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« Reply #100 on: December 28, 2020, 10:05:52 PM »

Surprised also that no one in this thread has brought up the children of Robert I, Duke of Parma. He had a whopping 24 legitimate children, 12 by his first wife, and 12 by his second wife. Three of his children made advantagenous marriages--the oldest daughter Marie Louise became Queen of Bulgaria; Felix became Prince Consort of Luxembourg, and Zita became Empress of Austria.

But Robert's two oldest sons, Henry and Joseph had "learning difficulties" that were apparently bad enough that third son Elias had to act as regent for both of them. Apparently only 3 of the children from Robert's first marriage were not disabled--Marie Louise, Elias and Beatrice. Three others died at birth or in infancy, and the other 6 (Luisa Maria, Henry, Maria Immacolata, Joseph, Maria Teresa and Maria Pia) apparently all had handicaps, but I've never been able to find out specifically what they were. I think one or two of the sisters were either deaf/mute or deaf/blind as well.

According to wikipedia Henriette (from the second marriage) was deaf.
« Last Edit: December 28, 2020, 10:15:17 PM by Kristallinchen » Logged
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« Reply #101 on: December 29, 2020, 12:04:23 PM »

Surprised also that no one in this thread has brought up the children of Robert I, Duke of Parma. He had a whopping 24 legitimate children, 12 by his first wife, and 12 by his second wife. Three of his children made advantagenous marriages--the oldest daughter Marie Louise became Queen of Bulgaria; Felix became Prince Consort of Luxembourg, and Zita became Empress of Austria.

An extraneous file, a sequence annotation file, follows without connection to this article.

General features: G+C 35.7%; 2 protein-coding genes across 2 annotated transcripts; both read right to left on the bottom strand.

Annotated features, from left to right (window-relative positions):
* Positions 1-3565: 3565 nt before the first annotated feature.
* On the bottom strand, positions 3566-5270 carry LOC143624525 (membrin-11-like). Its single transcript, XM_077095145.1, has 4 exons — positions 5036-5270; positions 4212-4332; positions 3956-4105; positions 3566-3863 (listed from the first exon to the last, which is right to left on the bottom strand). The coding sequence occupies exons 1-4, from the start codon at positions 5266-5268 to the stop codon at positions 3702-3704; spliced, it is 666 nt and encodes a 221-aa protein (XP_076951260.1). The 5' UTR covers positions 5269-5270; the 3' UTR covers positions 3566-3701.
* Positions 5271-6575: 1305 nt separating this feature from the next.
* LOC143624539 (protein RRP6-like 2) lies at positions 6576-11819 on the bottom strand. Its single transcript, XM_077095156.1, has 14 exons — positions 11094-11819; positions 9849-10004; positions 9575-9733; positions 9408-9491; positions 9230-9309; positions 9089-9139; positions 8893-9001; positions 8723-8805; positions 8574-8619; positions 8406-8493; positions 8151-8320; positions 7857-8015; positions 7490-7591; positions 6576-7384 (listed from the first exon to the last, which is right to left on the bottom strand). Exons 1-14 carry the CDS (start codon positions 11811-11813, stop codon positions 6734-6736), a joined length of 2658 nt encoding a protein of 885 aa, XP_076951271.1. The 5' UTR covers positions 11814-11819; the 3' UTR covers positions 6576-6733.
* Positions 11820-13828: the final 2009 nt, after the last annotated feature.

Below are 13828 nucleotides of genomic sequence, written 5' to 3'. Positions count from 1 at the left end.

But Robert's two oldest sons, Henry and Joseph had "learning difficulties" that were apparently bad enough that third son Elias had to act as regent for both of them. Apparently only 3 of the children from Robert's first marriage were not disabled--Marie Louise, Elias and Beatrice. Three others died at birth or in infancy, and the other 6 (Luisa Maria, Henry, Maria Immacolata, Joseph, Maria Teresa and Maria Pia) apparently all had handicaps, but I've never been able to find out specifically what they were. I think one or two of the sisters were either deaf/mute or deaf/blind as well.


I didn't scan all items here, but I thought they were mentioned here.
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Principessa

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« Reply #102 on: December 29, 2020, 12:12:41 PM »